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More than a thousand Tibetans, Uyghurs and supporters protest in Paris to denounce China's repression in Tibet. Xi Jinping will be on an official visit to France from Monday. Under a canopy of flags with snow lions, protesters marched from the Trocadero Human Rights Square to the Peace Wall at the other end of the Champ de Mars. 25 March 2019. Phayul photo/Norbu Wangyal
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China blatantly defends its record on religious freedom
AP[Thursday, September 20, 2007 16:43]
BEIJING: China defended its record on religious freedom on Thursday, saying all Chinese can worship as they choose with no restrictions, and blasted a U.S. government report that said Beijing continues to harshly persecute some believers.

Foreign Ministry spokeswoman Jiang Yu said a recent U.S. government report on religious freedom "flagrantly interfered in China's internal affairs" and "contained groundless accusations about China's religious and ethnic policies."

"China expresses strong dissatisfaction and resolute opposition," Jiang said in remarks posted to the ministry's official Web site.

The U.S. State Department said last week in its annual report on religious freedom that China continued to repress Christians, Tibetan Buddhists, Muslim Uighurs and the Falun Gong spiritual group over the past year. It also criticized an apparent crackdown by authorities ahead of the 2008 Beijing Olympics.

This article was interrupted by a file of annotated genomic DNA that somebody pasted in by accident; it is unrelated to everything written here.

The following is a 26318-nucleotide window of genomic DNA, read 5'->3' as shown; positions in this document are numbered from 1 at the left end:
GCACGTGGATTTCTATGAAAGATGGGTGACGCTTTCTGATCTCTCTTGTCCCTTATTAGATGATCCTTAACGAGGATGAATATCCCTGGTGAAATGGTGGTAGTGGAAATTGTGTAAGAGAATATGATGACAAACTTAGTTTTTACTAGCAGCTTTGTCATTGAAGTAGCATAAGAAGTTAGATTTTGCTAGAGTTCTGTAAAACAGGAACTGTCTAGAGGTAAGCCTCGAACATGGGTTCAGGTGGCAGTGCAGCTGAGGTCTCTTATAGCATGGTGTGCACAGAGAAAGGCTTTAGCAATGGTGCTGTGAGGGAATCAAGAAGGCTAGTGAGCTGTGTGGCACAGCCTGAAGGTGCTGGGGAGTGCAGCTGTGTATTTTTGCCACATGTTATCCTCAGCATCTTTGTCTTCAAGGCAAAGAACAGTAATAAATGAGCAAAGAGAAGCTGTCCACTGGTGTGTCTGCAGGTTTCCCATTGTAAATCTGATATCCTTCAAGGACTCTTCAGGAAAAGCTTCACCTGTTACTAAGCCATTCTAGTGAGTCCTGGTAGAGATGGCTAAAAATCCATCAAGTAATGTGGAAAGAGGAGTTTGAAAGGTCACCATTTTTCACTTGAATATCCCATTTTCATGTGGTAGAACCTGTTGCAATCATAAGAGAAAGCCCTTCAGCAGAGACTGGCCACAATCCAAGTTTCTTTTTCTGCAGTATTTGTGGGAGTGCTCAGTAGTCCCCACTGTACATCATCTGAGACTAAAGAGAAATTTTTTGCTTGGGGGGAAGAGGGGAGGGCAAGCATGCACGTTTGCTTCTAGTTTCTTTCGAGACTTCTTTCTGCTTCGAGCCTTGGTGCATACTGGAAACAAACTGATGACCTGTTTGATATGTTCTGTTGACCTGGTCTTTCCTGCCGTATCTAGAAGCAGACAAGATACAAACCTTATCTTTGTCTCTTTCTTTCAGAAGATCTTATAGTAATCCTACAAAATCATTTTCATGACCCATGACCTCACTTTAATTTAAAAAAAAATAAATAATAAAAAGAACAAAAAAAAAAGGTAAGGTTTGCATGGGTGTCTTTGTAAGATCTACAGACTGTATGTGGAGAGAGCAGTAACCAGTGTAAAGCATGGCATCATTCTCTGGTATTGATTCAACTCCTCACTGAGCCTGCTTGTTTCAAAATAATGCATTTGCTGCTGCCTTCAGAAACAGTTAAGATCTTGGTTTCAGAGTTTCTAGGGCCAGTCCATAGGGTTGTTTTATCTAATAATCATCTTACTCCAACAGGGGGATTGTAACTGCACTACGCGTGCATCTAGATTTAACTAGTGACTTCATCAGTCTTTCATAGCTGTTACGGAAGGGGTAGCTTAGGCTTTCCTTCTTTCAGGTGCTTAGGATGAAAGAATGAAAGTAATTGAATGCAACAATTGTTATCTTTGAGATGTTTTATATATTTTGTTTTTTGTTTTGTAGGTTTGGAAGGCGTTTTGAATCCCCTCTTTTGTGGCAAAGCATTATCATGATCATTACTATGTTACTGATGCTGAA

Meanwhile, Beijing on Friday planned to install a new Catholic bishop who has received approval from both China and the Vatican. China rejects the Holy See's right to appoint bishops inside its territory, but the sides have been working toward a tacit compromise in a step toward healing the 55-year rift between them.

Jiang did not respond to the claims directly but said "people of all ethnicity in all regions of China enjoy full freedom of religious belief."

She said China hoped the U.S. could "refrain from interfering in China's internal affairs" and "do more to promote the mutual understanding and trust" between the two countries.

China's officially atheistic communist government permits religious observance, but allows worship only in party-controlled churches, temples and mosques. Worship outside that official structure, such as at Tibetan Buddhist retreats or home churches, is banned and organizers face harassment, arrest and terms in labor camps or prison.

China's respect for religious freedom remained poor, the report said, noting little evidence that recent regulations on religious affairs had led to improvement.

It said that while believers in most areas could pray without difficulty in officially approved places, others faced persecution.

Beijing has reportedly expelled more than 100 foreign missionaries in what critics say is an effort to "tighten control on Christian house churches prior to the 2008 Olympics," the report said.

Members of the Falun Gong spiritual sect, which China calls an "evil cult," faced arrest, detention, and "there have been credible reports of deaths due to torture and abuse," it said.

It raised the case of a 17-year-old Tibetan nun who was apparently killed by Chinese guards as she tried to cross into Nepal. China has been accused of attacking Tibetan Buddhism — the foundation of most Tibetans' identity — by enforcing strict controls and vilifying the Dalai Lama.

It also mentioned the China's arrest, fines and reported torture of the sons of a Uighur Muslim activist. Beijing blames Uighur separatists for sporadic bombings and other violence.
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